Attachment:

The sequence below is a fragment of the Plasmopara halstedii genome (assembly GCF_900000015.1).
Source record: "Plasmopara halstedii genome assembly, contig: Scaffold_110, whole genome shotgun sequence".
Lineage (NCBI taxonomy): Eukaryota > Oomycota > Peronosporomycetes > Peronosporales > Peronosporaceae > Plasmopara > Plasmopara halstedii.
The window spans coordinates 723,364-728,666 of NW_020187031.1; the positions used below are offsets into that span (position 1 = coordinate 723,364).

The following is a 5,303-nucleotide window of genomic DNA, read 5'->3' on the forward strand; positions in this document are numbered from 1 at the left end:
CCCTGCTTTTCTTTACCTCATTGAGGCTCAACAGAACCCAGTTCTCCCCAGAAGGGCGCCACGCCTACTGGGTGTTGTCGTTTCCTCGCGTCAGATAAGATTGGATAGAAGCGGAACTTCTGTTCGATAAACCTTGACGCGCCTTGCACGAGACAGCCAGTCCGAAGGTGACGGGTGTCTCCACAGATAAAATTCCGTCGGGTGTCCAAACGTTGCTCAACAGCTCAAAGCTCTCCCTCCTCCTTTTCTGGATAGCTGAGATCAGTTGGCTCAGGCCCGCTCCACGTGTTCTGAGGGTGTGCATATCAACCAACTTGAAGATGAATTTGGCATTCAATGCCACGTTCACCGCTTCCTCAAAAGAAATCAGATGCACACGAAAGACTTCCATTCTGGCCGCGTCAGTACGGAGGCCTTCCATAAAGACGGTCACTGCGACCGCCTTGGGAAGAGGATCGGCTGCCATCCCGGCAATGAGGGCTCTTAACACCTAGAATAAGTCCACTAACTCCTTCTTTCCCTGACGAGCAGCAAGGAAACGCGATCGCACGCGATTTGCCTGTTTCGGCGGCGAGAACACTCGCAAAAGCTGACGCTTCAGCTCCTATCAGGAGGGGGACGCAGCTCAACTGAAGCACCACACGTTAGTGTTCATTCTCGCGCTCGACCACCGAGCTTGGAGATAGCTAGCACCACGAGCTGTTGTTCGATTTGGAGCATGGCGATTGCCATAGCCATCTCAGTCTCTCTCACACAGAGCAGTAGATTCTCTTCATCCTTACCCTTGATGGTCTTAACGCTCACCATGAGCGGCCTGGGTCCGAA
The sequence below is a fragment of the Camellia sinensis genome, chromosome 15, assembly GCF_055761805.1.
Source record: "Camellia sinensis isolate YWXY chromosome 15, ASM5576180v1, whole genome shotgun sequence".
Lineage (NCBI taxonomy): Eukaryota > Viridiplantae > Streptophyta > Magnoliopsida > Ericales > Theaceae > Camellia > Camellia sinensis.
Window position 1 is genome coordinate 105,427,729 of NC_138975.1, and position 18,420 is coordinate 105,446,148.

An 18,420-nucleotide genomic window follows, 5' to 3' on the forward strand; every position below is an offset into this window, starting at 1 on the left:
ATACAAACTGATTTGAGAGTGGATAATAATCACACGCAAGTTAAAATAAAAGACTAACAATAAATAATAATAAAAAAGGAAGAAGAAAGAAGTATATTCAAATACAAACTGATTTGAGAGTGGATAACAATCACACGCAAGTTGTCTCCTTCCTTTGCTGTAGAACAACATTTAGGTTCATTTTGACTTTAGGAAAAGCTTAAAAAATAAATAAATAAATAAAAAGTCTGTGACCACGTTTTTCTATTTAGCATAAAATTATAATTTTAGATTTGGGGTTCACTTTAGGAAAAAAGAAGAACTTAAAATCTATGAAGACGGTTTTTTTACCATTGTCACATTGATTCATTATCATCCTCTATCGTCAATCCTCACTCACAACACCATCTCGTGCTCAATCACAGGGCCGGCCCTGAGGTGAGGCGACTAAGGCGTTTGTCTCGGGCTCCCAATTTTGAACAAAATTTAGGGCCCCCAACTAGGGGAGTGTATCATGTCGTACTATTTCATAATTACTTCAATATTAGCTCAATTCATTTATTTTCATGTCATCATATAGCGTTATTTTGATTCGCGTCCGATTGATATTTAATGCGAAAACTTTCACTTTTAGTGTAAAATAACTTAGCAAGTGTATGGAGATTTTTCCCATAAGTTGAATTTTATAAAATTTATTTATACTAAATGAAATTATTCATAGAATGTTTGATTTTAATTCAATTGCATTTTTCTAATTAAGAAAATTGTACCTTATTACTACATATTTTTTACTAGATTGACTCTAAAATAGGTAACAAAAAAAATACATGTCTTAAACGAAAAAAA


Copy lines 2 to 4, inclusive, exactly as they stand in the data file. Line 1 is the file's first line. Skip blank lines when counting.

Source record: "Plasmopara halstedii genome assembly, contig: Scaffold_110, whole genome shotgun sequence".
Lineage (NCBI taxonomy): Eukaryota > Oomycota > Peronosporomycetes > Peronosporales > Peronosporaceae > Plasmopara > Plasmopara halstedii.
The window spans coordinates 723,364-728,666 of NW_020187031.1; the positions used below are offsets into that span (position 1 = coordinate 723,364).